Housing subsidy proposal aims to help 125 families live rent-free for a year
Phoebe Daniel grew up not knowing where she might sleep from one week or month to the next.
“I spent most of my childhood unhoused or inadequately housed,” she said, becoming a ward of the state as a teenager and ultimately choosing her college because it offered free housing. "I didn't know what it was like to have a home.”
Now engaged, and with a 5-year-old son, she wanted a safe and stable home where he could have a yard and his own room. The house they found in Irondequoit is at the top of their budget — consuming between 50% and 80% of the family’s income, depending on the month.
It’s families like these that Legislator Rachel Barnhart and housing advocates are aiming to help with legislation submitted Friday. Their goal: Allow up to 125 families that are homeless or facing eviction to live rent-free for a year, using a voucher program that would supplement existing housing assistance.
“You know, housing instability impacts public safety, impacts workforce development, health care, education, so many things,” said Barnhart, D-Rochester.
Daniel and her fiancé both have their own businesses. She is a communications consultant. To cover rent, they cut expenses. Her private office space had to go. So did one of the two family cars.
But as a parent, reflecting on her experience as a child, the house is important.
“To have a room that you're able to return to time and time again, and kind of grow into that space,” she said, explaining why the house is so important. “So much of becoming is developing this practice that we do every day for ourselves, you know, how we learn how to rest. That's in connection to our beds in our bedroom.”
The one-year pilot project would be the latest anti-poverty measure aiming to address housing instability and homelessness in the area.
In recent weeks, separate guaranteed basic income programs — including one operated by the city of Rochester and another by The Bridge Project by the Monarch Foundation, a New York City nonprofit — have begun paying out monthly subsidies to select recipients, no strings attached. One goal of these efforts is to make the case at the state and federal level that current programs are insufficient.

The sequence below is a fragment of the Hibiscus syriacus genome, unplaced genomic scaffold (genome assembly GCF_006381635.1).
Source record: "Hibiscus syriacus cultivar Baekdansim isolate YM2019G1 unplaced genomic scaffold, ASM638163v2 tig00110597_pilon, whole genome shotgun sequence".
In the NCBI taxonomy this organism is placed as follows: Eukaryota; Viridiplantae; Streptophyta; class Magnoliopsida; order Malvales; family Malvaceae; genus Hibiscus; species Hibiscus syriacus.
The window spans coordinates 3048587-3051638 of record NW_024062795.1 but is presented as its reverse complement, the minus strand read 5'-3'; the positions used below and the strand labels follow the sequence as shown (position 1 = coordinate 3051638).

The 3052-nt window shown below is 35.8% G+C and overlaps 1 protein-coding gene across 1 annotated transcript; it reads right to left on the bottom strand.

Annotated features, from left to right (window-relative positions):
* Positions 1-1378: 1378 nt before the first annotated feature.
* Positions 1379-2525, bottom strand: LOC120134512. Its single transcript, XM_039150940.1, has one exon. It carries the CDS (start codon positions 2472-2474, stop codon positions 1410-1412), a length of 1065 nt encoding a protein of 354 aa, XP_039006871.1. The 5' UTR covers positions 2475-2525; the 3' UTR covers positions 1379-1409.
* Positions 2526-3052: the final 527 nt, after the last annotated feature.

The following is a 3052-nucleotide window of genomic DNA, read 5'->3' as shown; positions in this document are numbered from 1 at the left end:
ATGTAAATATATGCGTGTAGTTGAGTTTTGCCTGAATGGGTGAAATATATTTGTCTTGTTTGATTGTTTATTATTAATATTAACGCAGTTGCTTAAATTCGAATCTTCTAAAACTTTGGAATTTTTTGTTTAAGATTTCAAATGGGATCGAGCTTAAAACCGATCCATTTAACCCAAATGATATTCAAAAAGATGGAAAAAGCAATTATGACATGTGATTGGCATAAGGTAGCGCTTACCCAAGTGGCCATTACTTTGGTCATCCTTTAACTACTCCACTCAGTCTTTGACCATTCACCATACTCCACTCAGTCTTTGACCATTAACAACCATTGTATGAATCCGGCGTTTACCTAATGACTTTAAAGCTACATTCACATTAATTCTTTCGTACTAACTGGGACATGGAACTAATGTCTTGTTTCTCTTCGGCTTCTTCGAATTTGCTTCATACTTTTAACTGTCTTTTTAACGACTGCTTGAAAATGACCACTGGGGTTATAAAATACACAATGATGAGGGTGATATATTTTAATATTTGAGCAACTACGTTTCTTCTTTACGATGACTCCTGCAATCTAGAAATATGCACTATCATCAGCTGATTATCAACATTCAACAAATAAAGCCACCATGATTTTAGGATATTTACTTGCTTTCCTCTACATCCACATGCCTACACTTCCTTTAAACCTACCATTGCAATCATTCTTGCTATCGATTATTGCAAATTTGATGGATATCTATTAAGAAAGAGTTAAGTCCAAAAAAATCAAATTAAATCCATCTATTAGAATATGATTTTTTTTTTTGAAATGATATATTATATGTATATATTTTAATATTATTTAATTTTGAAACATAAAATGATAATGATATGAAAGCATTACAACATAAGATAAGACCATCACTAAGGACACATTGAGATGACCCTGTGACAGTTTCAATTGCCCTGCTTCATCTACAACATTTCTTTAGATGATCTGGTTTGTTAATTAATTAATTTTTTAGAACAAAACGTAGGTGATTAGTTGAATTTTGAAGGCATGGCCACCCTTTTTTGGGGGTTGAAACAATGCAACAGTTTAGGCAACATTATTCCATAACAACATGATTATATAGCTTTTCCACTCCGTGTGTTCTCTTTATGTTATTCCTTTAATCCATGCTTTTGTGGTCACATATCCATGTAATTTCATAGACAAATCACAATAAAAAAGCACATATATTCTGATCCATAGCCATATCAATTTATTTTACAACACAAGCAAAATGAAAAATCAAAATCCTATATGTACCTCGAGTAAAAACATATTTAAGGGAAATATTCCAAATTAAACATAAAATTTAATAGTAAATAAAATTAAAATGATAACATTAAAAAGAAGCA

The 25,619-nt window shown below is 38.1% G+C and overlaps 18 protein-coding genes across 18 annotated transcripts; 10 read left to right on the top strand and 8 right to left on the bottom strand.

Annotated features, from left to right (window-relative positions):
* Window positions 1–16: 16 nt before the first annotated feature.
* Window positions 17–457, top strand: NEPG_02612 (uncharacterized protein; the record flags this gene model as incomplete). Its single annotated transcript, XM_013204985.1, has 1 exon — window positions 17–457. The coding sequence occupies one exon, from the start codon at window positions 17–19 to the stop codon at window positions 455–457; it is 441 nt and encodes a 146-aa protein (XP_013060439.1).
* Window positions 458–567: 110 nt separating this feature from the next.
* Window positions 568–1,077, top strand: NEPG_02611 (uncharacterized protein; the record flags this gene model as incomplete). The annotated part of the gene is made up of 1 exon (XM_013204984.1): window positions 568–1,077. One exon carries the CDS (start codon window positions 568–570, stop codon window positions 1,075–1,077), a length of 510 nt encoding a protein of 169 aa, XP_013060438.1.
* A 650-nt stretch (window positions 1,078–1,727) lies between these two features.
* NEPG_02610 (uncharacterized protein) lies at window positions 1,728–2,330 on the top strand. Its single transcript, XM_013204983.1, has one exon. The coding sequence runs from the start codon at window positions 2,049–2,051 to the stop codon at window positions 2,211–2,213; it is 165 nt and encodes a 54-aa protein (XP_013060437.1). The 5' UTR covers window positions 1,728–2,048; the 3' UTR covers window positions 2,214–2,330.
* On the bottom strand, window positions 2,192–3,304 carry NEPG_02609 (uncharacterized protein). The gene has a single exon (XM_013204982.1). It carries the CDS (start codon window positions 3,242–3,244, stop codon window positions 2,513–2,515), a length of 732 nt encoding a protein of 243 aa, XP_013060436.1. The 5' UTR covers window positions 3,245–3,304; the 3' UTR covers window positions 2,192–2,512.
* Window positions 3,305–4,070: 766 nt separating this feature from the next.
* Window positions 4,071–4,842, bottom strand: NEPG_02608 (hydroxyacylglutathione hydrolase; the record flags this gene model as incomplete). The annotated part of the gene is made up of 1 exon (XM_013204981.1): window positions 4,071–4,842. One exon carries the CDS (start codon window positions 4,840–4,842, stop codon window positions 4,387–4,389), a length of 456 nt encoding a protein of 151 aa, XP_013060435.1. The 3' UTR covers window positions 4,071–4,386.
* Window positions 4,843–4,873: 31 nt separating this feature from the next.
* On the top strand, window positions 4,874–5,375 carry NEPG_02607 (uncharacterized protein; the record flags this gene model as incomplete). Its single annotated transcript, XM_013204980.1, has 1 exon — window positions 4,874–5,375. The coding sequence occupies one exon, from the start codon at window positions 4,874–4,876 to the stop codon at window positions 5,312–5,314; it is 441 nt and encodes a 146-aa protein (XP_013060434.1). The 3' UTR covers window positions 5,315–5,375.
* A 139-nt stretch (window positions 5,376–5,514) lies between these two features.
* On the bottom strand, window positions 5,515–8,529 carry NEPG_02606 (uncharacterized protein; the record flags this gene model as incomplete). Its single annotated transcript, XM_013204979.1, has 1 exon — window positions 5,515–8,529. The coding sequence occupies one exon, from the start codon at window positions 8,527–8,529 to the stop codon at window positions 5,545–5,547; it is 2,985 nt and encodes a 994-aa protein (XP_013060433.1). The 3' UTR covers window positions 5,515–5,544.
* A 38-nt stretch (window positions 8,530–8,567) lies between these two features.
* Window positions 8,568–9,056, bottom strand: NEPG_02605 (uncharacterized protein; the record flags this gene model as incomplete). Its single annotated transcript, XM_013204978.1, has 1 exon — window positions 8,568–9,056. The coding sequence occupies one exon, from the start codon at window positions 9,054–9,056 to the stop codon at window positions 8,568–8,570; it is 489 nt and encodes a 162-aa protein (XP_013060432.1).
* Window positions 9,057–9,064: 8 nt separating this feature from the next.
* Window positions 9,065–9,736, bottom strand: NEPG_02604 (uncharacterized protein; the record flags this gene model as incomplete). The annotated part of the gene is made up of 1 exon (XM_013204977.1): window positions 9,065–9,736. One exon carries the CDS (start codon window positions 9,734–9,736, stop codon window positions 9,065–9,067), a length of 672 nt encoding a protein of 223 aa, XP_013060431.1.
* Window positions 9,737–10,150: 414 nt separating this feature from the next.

“We need the state to step up,” Barnhart said.
Right now, the state offers rental assistance that amounts to $340 a month for a three-person family renting a two-bedroom apartment. That hasn’t changed since 2003, and the allowance falls well short of today’s rents. Critics say that pushes recipients into substandard or overcrowded housing, or leaves them at risk of eviction.
Monroe County paid to house upward of 630 families in shelters or hotels last year. And the administration now is working to open an emergency housing shelter in the Corn Hill neighborhood.
Barnhart's proposal has the backing of housing advocates. And she points to what she describes as “voluminous and sobering data” regarding evictions, child homelessness, even the log of calls she gets every week, that she says supports such an intervention.
“I had a man who slept in a park with his two teenage children because his county placement, he missed a step and wasn't able to reauthorize it,” she said. “A couple of days ago, I had a pregnant mother with four children also was struggling to find a placement.
“This is a growing need for families experiencing homelessness.”
The legislation she put forward this week is intentionally vague on exact numbers, measures and other details — leaving that up to the administration to fashion.
“We didn't want to be overly prescriptive,” she said. “We didn't want to shoot ourselves in the foot the second we introduced the legislation, to have them say, ‘Well, it's not going to work.’ We want to give maximum flexibility to the experts in the county administration.”
The administration declined to comment on the proposal Friday.
Barnhart is realistic about the legislation’s chances. But she sees this as a first step.
“I think eventually the county will have to move in this direction, because the situation is dire. It’s dire,” she said. “If (the proposal) doesn't pass this go-round. I do believe that eventually we are going to provide more assistance like this, even if it's not this particular program.”
The Legislature is expected begin debating the measure later this month. Such a subsidy program would require both county and state approval.